Spring 2015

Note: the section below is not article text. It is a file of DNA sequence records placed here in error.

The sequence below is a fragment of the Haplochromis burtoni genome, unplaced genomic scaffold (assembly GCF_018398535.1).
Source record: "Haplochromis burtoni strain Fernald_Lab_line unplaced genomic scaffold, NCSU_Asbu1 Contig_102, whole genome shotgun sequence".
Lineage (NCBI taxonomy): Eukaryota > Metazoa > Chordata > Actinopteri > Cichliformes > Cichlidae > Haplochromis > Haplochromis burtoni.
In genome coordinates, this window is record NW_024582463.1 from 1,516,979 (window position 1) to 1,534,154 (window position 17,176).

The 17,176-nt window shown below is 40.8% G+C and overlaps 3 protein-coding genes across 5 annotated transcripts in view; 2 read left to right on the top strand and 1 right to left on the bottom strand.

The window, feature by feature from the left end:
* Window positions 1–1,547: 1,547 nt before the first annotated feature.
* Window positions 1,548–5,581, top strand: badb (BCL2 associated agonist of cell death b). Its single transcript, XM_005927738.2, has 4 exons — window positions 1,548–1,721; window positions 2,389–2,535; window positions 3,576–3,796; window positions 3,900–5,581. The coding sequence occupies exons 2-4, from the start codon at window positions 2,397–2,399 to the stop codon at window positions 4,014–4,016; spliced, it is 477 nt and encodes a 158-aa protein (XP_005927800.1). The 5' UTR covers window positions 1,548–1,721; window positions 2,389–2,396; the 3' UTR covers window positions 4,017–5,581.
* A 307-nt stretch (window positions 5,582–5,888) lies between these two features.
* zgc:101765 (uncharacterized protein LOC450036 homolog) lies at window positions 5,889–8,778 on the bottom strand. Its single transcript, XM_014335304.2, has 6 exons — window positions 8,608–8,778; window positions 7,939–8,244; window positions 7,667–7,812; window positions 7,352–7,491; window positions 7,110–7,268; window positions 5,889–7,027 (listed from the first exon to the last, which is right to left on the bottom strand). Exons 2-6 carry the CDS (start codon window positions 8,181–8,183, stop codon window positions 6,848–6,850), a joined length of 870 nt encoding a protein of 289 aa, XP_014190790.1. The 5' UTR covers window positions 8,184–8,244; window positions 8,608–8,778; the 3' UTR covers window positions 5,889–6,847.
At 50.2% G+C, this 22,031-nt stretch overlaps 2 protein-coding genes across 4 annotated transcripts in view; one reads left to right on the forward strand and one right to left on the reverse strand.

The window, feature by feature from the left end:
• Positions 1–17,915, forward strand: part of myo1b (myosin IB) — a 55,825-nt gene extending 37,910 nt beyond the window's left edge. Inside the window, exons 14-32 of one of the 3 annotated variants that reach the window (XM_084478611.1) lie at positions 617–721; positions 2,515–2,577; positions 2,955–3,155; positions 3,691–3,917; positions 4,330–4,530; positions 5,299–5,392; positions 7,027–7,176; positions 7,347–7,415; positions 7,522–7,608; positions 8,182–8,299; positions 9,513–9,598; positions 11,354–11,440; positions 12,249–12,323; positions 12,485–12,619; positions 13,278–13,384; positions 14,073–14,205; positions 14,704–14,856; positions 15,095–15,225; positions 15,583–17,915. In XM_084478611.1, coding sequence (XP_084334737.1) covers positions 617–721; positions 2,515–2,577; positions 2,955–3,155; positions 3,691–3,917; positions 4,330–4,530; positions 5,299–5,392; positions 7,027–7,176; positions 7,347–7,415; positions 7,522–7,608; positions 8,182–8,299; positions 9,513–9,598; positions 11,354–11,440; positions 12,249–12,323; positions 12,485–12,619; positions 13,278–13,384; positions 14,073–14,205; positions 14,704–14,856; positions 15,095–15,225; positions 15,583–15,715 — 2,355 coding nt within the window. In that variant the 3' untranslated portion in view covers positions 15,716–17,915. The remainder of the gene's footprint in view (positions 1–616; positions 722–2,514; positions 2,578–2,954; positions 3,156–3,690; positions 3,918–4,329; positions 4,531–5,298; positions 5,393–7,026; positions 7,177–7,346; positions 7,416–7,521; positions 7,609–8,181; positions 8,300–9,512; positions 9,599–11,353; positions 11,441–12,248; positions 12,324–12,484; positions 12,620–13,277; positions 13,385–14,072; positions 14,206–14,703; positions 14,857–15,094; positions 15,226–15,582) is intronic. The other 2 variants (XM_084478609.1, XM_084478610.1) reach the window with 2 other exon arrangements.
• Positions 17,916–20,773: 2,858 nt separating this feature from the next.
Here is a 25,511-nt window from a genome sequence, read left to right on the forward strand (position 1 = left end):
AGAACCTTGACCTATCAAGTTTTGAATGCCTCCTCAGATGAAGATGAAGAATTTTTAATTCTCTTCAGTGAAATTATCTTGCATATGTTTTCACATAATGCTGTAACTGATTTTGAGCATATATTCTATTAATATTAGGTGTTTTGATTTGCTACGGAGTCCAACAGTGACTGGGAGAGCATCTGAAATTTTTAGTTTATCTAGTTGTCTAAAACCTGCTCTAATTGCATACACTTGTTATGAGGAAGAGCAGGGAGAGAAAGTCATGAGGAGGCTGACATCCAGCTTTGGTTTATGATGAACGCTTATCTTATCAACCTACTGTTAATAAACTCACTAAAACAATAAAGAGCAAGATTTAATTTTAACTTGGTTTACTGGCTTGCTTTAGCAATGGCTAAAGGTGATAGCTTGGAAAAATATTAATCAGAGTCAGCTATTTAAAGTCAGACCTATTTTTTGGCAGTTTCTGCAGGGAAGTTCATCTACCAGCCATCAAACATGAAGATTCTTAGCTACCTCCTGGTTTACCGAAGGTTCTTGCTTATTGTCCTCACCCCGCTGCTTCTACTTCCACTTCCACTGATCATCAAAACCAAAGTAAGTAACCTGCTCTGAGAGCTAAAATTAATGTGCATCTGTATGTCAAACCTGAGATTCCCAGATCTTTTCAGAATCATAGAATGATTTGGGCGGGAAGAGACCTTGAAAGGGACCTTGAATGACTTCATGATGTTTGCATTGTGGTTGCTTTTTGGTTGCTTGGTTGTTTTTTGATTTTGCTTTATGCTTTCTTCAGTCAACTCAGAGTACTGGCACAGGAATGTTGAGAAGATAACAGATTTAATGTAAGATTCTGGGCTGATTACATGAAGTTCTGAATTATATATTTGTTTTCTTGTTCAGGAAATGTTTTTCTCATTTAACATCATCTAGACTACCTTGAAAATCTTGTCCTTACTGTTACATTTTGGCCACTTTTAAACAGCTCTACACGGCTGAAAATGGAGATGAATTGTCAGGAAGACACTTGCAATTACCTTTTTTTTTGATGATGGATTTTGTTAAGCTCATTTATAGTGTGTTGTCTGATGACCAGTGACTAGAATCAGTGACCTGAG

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72 CINEMONTAGE / SPRING 2015 compiled by Jeff Burman T he United States is in the final stages of negotiating the Trans- Pacific Partnership, a massive free-trade agreement with Mexico, Canada, Japan, Singapore and seven other countries," writes Senator Elizabeth Warren (D-Massachusetts) in The Washington Post in late February. "Who will benefit from the TPP? American workers? Consumers? Small businesses? Taxpayers? Or the biggest multi-national corporations in the world? "One strong hint is buried in the fine print of the closely guarded draft. The provision, an increasingly common feature of trade agreements, is called 'Investor-State Dispute Settlement,' or ISDS. The name may sound mild, but don't be fooled. Agreeing to ISDS in this enormous new treaty would tilt the playing field in the United States further in favor of big multi-national corporations. Worse, it would undermine US sovereignty. "ISDS would allow foreign companies to challenge US laws — and potentially to pick up huge payouts from taxpayers — without ever stepping foot in a US court. Here's how it would work: "Imagine that the United States bans a toxic chemical that is often added to gasoline because of its health and environmental consequences. If a foreign company that makes the toxic chemical opposes the law, it would normally have to challenge it in a US court. But with ISDS, the company could skip the US courts and go before an international panel of arbitrators. If the company won, the ruling couldn't be challenged in US courts, and the arbitration panel could require American taxpayers to cough up millions — and even billions — of dollars in damages." OIL WORKERS REACH TENTATIVE CONTRACT The United Steelworkers Union, representing oil refinery workers, has reached a tentative agreement on a new four-year contract with Shell Oil Company, writes Mike Hall in the AFL-CIO's blog Now. The deal will act as a pattern agreement for the rest of the industry. USW members at several refineries struck in February and the strike grew to include some 7,000 workers at 15 sites across the country. It was the largest US refinery strike in 35 years. Safety issues were central to the negotiations. In the past five years, 27 workers have been killed and hundreds more seriously injured. The proposed agreement calls for the immediate review of staffing and workload assessments, with USW safety personnel involved at every facility. Daily maintenance and repair work in the plants was another critical issue that was also addressed. According to David Moberg, writing in In These Times, wages will increase 12 percent over four years; health-care coverage will remain the same, despite corporate attempts to reduce insurance provisions; and pensions will remain unchanged. 'MIDNIGHT RIDER' DIRECTOR PLEADS GUILTY Midnight Rider director Randall Miller and executive producer Jay Sedrich entered guilty pleas in the February 2014 death of camera assistant Sarah Jones. Both faced involuntary manslaughter charges. In early March, Miller was sentenced to two years in prison and Sedrich was sentenced to 10 years probation. Jones was struck by a train on the set of the film that told the story of musician Gregg Allman. "This was a very preventable tragedy," said Jackie Johnson, the district attorney who led the LABOR MAT TERS TPP: The Clause That Oppresses

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